Title: A Game of Thrones (A Song of Ice and Fire book#1)
Author: George R. R. Martin
Genre: Medieval Fantasy, Science Fiction, Adventure
Political intrigue, medieval tropes, and Nordic mythologies—if any of these is your cup of tea (and if you have lots of time in your hands), you should try A Game of Thrones, the first book in George R. R. Martin’s epic fantasy series A Song of Ice and Fire.
It is difficult to condense the storyline, but one thing is for sure: it is aptly titled. Basically, all the events revolve around the metonymic Iron Throne. The Iron throne is made up of one thousand swords surrendered by defeated enemies, forged into the shape of a chair, its edges still sharp and cold that anyone who is not careful enough while sitting on it may get himself cut…or killed. This is said to be the desired effect, for no king should sit comfortably while ruling the Seven Kingdoms. It took fifty-nine days, the flaming breaths of a legendary dragon, and the blood and honor of so many men to construct it. In A Game of Thrones, more blood is shed and more honor is sacrificed in the name of this throne and what it represents.
In the center of the conflict are the Starks of Winterfell, whose lives are jeopardized after getting involved in the political scandals of the Seven Kingdoms.
I half-expected this doorstopper to be choked with unnecessary embellishments, but I was in for a surprise. Martin takes the straightforward angle—he does not bother with frilly descriptions, yet he still successfully establishes a believable and intricate universe in the readers’ minds. Usually the prose I love is the kind that is slightly tinged by poetry, but I have no problem loving Martin’s writing whatsoever. Martin proves that unadorned realism is an efficient bullet in a contemporary bandoleer of writing styles.
It is important to note that while A Game of Thrones is not the first in its genre, it still stands out for zeroing in on the gritty and rotting portrait of the human spirit. Blind pride and the apathy it entails, humans’ inner animals that are forever lured by the pleasures of power and flesh, honor and the desperate battles to protect it, peace and the acknowledgment of its fleeting sweetness…Martin tackles them adroitly from the minds of eight viewpoint characters, never losing a beat. But that does not mean he neglects showing off the fantasy staples—he dedicates portions of the storyline to supernatural creatures too (like zombie-like creatures and dragons), and he consistently paints the colorful cultures of fictional lands with astonishing clarity.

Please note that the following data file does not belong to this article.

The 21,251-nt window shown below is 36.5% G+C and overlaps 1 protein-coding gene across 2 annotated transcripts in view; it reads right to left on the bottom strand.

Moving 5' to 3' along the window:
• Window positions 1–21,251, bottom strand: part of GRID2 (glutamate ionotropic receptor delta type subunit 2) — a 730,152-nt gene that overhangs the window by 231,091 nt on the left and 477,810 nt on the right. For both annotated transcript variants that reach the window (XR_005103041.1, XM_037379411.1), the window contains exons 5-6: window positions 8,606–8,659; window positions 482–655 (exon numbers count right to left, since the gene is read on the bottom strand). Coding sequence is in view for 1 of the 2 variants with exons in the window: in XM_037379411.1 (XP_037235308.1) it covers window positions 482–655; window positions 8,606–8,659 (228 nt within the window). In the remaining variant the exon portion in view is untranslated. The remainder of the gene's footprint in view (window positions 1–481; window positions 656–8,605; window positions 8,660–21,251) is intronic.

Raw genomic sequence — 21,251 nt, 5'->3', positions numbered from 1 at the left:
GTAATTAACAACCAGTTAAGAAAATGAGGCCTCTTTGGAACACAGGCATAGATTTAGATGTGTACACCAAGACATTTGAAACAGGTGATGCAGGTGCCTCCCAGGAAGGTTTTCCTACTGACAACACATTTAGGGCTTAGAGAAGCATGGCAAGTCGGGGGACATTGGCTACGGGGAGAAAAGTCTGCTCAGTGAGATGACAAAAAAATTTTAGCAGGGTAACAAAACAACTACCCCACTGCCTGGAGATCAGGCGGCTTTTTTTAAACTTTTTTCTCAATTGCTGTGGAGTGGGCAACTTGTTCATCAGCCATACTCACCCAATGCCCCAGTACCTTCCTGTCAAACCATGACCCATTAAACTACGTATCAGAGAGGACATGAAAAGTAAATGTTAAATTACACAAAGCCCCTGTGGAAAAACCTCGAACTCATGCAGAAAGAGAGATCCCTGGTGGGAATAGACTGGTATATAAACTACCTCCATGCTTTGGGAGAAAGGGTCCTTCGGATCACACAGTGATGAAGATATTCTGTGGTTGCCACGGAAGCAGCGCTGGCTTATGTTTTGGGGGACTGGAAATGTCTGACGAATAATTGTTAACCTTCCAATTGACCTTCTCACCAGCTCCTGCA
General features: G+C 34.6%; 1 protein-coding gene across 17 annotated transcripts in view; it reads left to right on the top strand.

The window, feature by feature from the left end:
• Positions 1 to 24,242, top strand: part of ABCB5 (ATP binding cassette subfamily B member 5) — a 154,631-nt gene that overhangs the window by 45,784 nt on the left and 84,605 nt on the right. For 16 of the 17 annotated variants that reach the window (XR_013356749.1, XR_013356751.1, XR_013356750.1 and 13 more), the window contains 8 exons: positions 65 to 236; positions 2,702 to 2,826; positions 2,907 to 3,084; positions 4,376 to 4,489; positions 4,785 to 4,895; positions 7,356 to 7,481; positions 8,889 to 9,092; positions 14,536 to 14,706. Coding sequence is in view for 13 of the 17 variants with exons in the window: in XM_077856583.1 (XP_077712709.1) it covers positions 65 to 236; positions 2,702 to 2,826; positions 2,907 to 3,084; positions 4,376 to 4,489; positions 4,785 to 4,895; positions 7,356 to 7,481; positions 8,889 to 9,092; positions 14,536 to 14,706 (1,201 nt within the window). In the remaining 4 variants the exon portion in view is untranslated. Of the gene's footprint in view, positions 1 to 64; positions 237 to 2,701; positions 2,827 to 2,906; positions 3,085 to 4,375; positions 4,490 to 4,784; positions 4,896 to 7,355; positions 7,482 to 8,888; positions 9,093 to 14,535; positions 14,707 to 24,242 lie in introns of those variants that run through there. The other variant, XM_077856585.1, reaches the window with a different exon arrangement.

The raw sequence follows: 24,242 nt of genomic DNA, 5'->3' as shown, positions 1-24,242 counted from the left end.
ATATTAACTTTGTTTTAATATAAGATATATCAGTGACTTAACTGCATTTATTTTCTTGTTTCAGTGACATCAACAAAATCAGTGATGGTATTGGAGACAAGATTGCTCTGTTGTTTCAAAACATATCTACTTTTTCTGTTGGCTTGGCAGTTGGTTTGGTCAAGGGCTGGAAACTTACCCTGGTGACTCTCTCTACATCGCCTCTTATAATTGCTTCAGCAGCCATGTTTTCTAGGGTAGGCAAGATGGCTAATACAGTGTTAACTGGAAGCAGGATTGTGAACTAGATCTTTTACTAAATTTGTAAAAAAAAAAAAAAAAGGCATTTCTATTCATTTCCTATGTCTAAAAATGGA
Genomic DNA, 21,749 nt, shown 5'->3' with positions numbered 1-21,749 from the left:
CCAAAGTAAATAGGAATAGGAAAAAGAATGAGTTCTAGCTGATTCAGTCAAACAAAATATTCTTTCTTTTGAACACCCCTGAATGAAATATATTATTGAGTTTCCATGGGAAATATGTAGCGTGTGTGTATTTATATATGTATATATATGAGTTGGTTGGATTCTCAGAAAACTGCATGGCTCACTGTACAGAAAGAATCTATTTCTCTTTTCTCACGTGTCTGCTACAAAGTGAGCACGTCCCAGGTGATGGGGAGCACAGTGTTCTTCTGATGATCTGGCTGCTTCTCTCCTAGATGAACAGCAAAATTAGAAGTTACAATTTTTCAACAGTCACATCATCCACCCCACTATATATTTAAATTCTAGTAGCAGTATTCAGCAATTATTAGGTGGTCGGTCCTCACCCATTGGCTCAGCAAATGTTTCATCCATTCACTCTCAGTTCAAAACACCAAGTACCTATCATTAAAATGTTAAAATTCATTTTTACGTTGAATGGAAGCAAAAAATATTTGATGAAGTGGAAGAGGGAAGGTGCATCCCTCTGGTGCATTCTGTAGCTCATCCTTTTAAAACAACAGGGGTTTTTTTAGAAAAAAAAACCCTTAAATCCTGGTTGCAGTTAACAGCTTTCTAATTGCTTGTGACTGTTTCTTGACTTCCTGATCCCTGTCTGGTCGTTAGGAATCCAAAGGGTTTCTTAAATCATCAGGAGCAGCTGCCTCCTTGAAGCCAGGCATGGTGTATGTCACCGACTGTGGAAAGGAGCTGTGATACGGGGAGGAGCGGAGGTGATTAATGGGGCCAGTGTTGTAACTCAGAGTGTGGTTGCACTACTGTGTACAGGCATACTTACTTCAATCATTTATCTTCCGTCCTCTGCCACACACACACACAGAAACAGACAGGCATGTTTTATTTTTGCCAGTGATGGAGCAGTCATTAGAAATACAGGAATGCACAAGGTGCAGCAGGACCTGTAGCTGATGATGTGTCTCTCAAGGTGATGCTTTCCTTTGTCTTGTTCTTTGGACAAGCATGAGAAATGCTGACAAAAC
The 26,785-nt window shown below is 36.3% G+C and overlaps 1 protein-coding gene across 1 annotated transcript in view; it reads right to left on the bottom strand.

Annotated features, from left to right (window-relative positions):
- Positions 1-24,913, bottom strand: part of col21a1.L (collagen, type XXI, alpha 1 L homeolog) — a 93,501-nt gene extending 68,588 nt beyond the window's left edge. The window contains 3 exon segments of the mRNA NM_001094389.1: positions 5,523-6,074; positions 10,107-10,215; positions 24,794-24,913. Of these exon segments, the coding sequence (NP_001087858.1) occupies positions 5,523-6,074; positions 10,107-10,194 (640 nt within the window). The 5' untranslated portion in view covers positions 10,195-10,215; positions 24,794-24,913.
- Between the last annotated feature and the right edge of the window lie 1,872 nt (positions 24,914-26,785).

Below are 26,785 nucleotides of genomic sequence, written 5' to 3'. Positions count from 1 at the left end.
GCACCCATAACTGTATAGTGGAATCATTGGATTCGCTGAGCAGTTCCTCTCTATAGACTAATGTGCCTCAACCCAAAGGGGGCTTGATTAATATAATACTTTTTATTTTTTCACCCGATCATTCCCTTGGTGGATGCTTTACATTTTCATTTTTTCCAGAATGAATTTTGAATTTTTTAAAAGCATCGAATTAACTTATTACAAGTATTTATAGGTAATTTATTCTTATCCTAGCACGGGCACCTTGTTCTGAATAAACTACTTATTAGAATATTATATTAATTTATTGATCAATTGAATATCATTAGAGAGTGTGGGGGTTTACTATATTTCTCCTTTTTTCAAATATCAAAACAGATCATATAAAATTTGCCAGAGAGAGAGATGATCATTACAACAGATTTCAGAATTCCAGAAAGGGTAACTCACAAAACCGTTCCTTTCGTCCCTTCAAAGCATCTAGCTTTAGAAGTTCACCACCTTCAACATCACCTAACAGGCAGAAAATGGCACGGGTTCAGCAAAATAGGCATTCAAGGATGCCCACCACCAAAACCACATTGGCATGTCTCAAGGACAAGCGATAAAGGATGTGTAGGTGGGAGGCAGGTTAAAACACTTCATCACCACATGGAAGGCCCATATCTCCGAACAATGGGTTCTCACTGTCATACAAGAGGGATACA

Now we go to the characters. Tyrion “The Imp” Lannister easily became my favorite POV character, what with his sarcastic thought processes and fascinating outlook on things. I find him interesting and weirdly inspiring. He is practically a dwarf and is a recipient of all kinds of insults, but he never comes off as a pitiful person—what he lacks in physical appearance, he makes up for wisdom. Oh, he does clobber himself with self-deprecation sometimes, but only in a humorous way. His defense mechanism is not letting other people use his own weaknesses to destroy him. But most of all, it is “fun” to read from his POV since he, in theory, is the only viewpoint character who came from “the bad side.” Persuading the readers to root for someone from the enemy camp has never been this successful. Clearly, it is a testament to Martin’s writing prowess.
I also enjoyed Daenerys Targaryen’s chapters. If you get past the fancy name and her being white-haired and purple-eyed, it is easy to see that she is not a Mary Sue at all. She has her flaws, too. She may need a lot of character development, but who doesn’t? From the vulnerable girl who timidly follows her abusive brother, she has shown a passable amount of growth by the end of the book. I believe she will become more developed in the sequels.The Mongol-like culture of the Dothraki is a rough backdrop to her fragile character, and when she gradually learns to melt into it, it is easy to see the change in her.
Anyway, the other characters are quite okay. If Arya Stark has more chapters, I guess she’ll be my favorite too (I think she’s my fictional alter ego, haha!). What I am really expecting, though, is the fleshing out of Cersei Lannister that I saw in the HBO small screen adaptation. I am quite disappointed when I did not see that. The TV Cersei is much more layered than the one in the book, in my honest opinion. I wanted to worm inside her head, to learn where she gets all her twisted ideas, to know what fuels her motivations, to peek at what is really behind her cold facade…but no, I did not even get a glimpse of it. To be fair, she is not a POV character, and all of those who are were not around her a lot. I hope I get to know her more in the next books.
Anyone who reads this book must be prepared to invest more of his/her time for the brick-thick sequels, because there will be no “ending” of any kind in A Game of Thrones. Trust me on this.
Over all it is an amazing start. Four out of five stars!